In Nigeria, over 150,000 children are born annually with symptomatic sickle cell anaemia, 1-in-4 people are healthy carriers of the disease.
Sickle Cell Disease (SCD) is an inherited disease in which the red blood cells in your body are shaped in sickles with jagged edges as opposed to smooth ovals or discs.
People with SCD have red blood cells that contain mostly haemoglobin S, an abnormal type of haemoglobin. The most common form of SCD is sickle cell anaemia.
Red blood cells carry oxygen throughout the body. Now if you suffer from sickle cell, your red blood cells are deformed and weak. So not only do they deliver less oxygen to the body’s tissues, but they also can get stuck and break off into little pieces in your vessels.
Symptoms begin to emanate around four to six months. This may result in a number of health problems with the baby such as attacks of pain (otherwise known as “sickle-cell crisis”), anaemia, swelling in the hands and feet, bacterial infections, and stroke. It can also cause lung issues, bone deterioration, asthma, hypertension, gallstones, stroke and even death. In general, symptoms can be mild for some and severe for others.
As with any disease, myths and misperceptions are inevitable and these often make it more difficult for those affected to obtain the care and support they need.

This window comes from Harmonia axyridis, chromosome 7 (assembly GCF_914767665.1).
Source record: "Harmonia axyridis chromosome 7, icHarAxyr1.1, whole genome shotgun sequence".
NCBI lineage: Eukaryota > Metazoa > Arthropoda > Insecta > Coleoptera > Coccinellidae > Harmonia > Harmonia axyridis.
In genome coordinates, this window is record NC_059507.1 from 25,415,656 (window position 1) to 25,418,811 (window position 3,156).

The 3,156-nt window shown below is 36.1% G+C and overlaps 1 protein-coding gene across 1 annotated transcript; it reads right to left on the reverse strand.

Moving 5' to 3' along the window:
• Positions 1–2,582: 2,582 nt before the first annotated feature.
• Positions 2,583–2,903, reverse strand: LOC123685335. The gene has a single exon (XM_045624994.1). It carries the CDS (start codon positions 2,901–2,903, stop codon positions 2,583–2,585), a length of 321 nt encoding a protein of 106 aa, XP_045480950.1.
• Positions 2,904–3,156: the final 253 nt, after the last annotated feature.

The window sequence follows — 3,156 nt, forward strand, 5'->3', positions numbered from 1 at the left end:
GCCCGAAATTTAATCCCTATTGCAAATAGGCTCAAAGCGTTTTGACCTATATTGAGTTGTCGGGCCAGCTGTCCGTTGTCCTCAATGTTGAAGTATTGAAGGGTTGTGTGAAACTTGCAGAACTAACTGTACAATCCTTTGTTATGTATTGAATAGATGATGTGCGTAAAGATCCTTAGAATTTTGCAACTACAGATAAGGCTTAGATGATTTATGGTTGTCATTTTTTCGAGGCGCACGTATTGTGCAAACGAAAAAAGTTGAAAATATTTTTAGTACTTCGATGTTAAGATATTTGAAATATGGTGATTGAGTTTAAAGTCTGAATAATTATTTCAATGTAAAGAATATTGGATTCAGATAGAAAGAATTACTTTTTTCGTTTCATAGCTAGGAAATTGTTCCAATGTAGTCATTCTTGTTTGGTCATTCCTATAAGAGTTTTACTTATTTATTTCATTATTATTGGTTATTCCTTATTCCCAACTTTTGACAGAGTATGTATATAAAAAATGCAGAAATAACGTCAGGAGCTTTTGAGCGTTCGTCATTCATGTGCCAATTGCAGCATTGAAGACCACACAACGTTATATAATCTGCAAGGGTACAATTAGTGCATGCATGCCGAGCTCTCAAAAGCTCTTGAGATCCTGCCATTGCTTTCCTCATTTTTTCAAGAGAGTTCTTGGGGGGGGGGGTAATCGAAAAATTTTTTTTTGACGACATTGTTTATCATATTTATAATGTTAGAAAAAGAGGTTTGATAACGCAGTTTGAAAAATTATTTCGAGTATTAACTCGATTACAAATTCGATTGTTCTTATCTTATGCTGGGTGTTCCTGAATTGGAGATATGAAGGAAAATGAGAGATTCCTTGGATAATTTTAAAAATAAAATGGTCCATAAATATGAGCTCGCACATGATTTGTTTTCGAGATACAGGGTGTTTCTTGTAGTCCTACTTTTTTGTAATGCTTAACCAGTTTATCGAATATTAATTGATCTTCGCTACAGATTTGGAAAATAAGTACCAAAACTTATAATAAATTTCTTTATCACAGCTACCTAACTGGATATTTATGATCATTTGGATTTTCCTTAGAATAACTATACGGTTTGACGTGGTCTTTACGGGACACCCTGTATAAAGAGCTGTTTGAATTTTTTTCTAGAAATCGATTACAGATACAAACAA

Patients Usually Die In Childhood
In the past, babies that were born with SCD had very little chances of making it to their teenage years, talk more of adulthood, but this doesn’t hold water anymore as medical advancements have brought blood therapies to the fore, which has helped to increase life expectancy of sufferers by decades. In fact, Alhaja Laguda, a sickle cell disease survivor will be 93 by November 1st, 2018.
Sickle cell disorders affect patient’s intelligence
Myth! Children with sickle cell disorders can always attend school and participate fully in normal activities. Only that the class teachers should know of the diagnosis and understand the limitations sickle can impose on a child.
Sickle cell disease is infectious
Myth! Sickle Cell disease is a genetically inherited condition (passed down from parent to child). For a child to inherit SCD, both parents must carry the sickle cell trait (or have the disease), and each must pass the sickle cell gene to the child.
This was true in the past but not anymore SCD patients can go for a transplant. According to a report in 2012, around 25 people woman in Chicago, have received a blood marrow transplant in hopes of being cured of SCD. And so far around 85 percent of those people have been successful in ridding themselves of the disease.
Sickle Cell and Genetics / Prevention
To have sickle cell, both of your parents must have the gene. If they do, with each pregnancy there is a 25 percent chance of having a baby with SCD. There is also a 25 percent chance of their child not having sickle cell and not being a carrier. But there is a 50 percent chance of having a baby who is a carrier with sickle cell trait but doesn’t have SCD.
If you carry the sickle cell trait, seeing a genetic counsellor before trying to conceive can help you understand your risk of having a child with sickle cell anaemia. He or she can also explain possible treatments, preventive measures and reproductive options.